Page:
Prof. Groth received his Ph.D. in Political Science from Stanford University. He has taught at major universities in the United States (Stanford University, University of California, and University of Hawaii), the Netherlands (Leiden University), and China (Peking University, Beijing Foreign Studies University, and China Foreign Affairs College). In addition to his academic experience, Prof. Groth has worked for the Beijing 2008 Olympic Games, the Nanjing Youth Olympic Games, and served as a senior advisor to Shenzhen government in Guangdong Province as the city prepared to host the 26th Summer Universiade [World University Games]. He has also worked for a think tank of the Japanese Ministry of Education, Science, and Technology and for Bain & Company, a major management consulting company. Prof. Groth has an American passport, but considers himself to be a citizen of the world. He has lived about half his life in the United States, and about half his life in other countries, mainly Japan, China, and the Netherlands, with frequent visits to Thailand and the Philippines. His interests are: The rise of China’s “middle class”, and its impact on China and the world.
Since its “Reform and Opening Up” from 1978, China has achieved an “economic miracle” and has become the world’s second largest economy. Hundreds of millions of Chinese people have been pulled out of poverty, and China’s “middle income group” of voracious consumers is now larger than the middle classes of North America, Europe, and Japan combined.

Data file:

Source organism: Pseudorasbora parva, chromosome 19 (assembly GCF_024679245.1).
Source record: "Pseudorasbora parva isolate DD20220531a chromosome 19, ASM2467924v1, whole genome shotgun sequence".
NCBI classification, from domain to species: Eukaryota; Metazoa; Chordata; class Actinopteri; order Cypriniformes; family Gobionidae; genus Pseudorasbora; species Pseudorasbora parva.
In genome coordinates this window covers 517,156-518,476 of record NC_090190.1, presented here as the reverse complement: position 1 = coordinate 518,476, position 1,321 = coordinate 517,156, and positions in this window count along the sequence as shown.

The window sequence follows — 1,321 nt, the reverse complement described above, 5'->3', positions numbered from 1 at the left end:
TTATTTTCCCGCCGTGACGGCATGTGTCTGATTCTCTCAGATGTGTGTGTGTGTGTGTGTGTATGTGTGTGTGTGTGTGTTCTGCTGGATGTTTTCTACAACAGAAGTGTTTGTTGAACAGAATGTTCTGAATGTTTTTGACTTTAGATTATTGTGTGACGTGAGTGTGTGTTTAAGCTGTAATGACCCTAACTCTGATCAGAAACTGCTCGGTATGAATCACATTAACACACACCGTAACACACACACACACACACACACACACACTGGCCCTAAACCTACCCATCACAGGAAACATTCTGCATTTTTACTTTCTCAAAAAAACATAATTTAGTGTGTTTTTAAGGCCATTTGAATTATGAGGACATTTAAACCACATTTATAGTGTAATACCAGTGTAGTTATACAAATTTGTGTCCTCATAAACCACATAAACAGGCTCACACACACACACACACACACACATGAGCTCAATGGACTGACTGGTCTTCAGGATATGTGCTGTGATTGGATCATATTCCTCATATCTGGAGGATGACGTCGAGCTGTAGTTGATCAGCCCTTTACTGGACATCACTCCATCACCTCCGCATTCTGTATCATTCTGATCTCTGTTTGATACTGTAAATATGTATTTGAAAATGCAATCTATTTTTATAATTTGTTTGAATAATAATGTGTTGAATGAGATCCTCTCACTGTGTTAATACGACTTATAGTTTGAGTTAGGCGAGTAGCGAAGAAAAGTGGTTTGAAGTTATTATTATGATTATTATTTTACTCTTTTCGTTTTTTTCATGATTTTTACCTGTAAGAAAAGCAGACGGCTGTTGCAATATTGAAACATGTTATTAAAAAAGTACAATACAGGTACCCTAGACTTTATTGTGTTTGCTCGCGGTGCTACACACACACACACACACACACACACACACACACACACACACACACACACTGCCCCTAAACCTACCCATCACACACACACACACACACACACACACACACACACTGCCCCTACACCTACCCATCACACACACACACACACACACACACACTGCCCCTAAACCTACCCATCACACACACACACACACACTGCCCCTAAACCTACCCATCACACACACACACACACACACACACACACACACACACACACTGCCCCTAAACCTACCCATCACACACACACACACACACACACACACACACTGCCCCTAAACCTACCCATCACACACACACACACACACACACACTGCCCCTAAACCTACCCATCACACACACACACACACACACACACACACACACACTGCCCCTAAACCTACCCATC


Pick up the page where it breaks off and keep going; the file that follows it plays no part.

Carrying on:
This course explores how China has been organized, managed and reformed. We will examine the political, economic and social forces that have promoted China’s modernization.
We will explore important questions:
We will use a multi-disciplinary approach and macro and micro perspectives to examine various topics:
The course will include lectures and discussions, which will focus on assigned readings. We will also discuss short videos, including materials from the state-owned China Global Television Network.
Students will read the work of both Chinese and non-Chinese authors. Readings will include articles and book chapters by political scientists, economists, sociologists, and anthropologists, as well as journalists, government officials, and business leaders.